37

I have an application - more like a utility - that sits in a corner and updates two different databases periodically.

It is a little standalone app that has been built with a Spring Application Context. The context has two Hibernate Session Factories configured in it, in turn using Commons DBCP data sources configured in Spring.

Currently there is no transaction management, but I would like to add some. The update to one database depends on a successful update to the other.

The app does not sit in a Java EE container - it is bootstrapped by a static launcher class called from a shell script. The launcher class instantiates the Application Context and then invokes a method on one of its beans.

What is the 'best' way to put transactionality around the database updates?

I will leave the definition of 'best' to you, but I think it should be some function of 'easy to set up', 'easy to configure', 'inexpensive', and 'easy to package and redistribute'. Naturally FOSS would be good.

6 Answers 6

46

The best way to distribute transactions over more than one database is: Don't.

Some people will point you to XA but XA (or Two Phase Commit) is a lie (or marketese).

Imagine: After the first phase have told the XA manager that it can send the final commit, the network connection to one of the databases fails. Now what? Timeout? That would leave the other database corrupt. Rollback? Two problems: You can't roll back a commit and how do you know what happened to the second database? Maybe the network connection failed after it successfully committed the data and only the "success" message was lost?

The best way is to copy the data in a single place. Use a scheme which allows you to abort the copy and continue it at any time (for example, ignore data which you already have or order the select by ID and request only records > MAX(ID) of your copy). Protect this with a transaction. This is not a problem since you're only reading data from the source, so when the transaction fails for any reason, you can ignore the source database. Therefore, this is a plain old single source transaction.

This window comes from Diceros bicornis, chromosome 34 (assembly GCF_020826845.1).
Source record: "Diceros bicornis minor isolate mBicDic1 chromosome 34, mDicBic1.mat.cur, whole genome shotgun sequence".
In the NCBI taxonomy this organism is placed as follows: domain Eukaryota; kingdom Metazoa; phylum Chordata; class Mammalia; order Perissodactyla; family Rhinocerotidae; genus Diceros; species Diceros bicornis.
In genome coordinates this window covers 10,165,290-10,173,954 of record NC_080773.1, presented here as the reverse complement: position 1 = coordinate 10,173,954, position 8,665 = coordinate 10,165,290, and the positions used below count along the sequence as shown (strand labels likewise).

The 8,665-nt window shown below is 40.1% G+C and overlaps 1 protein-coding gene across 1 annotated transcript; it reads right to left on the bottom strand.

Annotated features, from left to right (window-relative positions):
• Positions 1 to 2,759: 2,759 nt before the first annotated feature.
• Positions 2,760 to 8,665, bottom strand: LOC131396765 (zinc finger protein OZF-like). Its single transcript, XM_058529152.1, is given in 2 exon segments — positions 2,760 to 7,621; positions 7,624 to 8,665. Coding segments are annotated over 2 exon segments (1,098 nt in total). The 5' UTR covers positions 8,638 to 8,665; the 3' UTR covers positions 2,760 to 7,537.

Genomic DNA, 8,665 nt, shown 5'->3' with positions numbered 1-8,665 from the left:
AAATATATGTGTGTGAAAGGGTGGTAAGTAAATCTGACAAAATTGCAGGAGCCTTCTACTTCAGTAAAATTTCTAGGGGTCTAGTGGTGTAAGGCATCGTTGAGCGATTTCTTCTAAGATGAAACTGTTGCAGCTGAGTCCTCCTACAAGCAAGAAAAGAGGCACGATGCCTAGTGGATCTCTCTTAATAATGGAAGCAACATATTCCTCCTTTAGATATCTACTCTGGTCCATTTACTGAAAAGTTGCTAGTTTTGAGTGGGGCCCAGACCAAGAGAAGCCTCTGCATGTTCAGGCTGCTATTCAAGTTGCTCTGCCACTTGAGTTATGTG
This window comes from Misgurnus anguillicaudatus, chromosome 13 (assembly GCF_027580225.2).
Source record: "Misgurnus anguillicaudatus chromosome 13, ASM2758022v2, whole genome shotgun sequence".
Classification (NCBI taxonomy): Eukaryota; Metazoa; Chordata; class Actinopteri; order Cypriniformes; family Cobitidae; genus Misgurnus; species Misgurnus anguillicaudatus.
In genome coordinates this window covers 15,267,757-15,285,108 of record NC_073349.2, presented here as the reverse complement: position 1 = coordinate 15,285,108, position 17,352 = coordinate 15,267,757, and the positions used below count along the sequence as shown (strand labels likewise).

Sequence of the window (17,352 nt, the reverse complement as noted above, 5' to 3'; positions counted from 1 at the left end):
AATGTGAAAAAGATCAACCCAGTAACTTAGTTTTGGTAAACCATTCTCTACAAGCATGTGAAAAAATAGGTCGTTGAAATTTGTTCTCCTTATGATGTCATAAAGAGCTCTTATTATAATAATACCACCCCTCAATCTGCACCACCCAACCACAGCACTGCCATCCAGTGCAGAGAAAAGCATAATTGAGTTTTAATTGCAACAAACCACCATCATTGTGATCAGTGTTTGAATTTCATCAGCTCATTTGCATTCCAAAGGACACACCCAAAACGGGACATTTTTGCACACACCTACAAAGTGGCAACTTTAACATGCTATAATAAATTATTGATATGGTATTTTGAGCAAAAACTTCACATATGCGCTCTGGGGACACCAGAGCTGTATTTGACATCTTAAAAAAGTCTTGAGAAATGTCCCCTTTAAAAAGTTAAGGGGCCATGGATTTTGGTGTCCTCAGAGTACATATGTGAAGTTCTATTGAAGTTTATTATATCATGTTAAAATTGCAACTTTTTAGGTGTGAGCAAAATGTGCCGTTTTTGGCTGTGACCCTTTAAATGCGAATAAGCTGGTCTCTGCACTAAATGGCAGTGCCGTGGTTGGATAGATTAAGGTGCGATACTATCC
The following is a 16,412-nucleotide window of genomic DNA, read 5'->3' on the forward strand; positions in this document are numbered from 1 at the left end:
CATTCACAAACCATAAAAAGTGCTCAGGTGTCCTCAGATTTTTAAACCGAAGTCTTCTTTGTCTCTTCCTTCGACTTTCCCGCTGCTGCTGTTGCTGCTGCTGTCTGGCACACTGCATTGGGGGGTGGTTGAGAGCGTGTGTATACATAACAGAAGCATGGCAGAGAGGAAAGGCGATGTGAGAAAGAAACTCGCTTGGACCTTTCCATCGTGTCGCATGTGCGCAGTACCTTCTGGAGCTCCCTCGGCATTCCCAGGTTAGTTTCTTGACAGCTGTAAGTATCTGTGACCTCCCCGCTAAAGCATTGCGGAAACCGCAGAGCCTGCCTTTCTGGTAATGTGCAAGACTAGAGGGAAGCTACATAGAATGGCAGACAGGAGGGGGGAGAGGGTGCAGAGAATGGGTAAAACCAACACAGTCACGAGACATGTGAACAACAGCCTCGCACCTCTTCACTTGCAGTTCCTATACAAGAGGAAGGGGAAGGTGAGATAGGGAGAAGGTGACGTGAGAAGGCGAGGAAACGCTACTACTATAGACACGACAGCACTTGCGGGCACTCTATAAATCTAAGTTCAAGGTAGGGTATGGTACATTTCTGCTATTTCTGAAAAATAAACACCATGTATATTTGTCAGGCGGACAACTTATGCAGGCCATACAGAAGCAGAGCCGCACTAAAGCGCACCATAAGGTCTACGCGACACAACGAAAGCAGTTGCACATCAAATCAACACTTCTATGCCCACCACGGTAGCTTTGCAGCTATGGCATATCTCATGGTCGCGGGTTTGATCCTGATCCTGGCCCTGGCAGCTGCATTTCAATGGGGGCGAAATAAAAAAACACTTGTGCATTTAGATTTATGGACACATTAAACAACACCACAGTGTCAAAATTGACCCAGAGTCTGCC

After you have copied the data, process it locally.

14
  • 5
    Distributed Transactions must statisfy all 4 ACID properties. What's your problem? The scenario you described cannot happen, as the managers are communicating with each other and do only commit when all participating nodes have exchanged a "GO".
    – Falcon
    Commented Jan 5, 2011 at 11:24
  • 8
    @Falcon: So what happens if the network fails between PREPARE and COMMIT? Or one of the server dies? "cannot happen" can't happen in reality. Commented Jan 7, 2011 at 17:05
  • 4
    No, they are not instructed to roll back because in this scenario, some of the nodes have already committed. What happens is when the crashed node becomes available, the transaction coordinator tells it to commit again. Because the node responded positively in the "prepare" phase, it is required to be able to "commit", even when it comes back from a crash.
    – K.Nicholas
    Commented Mar 30, 2016 at 19:34
  • 1
    I find support for the standard too widespread to be swayed by the anecdotal evidence of one person. Thank you for your comments.
    – K.Nicholas
    Commented Apr 4, 2016 at 15:17
  • 3
    @Nicholas I find support widespread only by companies who make money by fixing the problems this standard creates. The "consumers" (= people who have to suffer such solutions) usually try this once and then look for better solutions. That said, my answer is logically sound. My approach is much more simple than XA and I can prove that it will always work. XA is more of a promise, not a fact. Commented Apr 19, 2016 at 12:30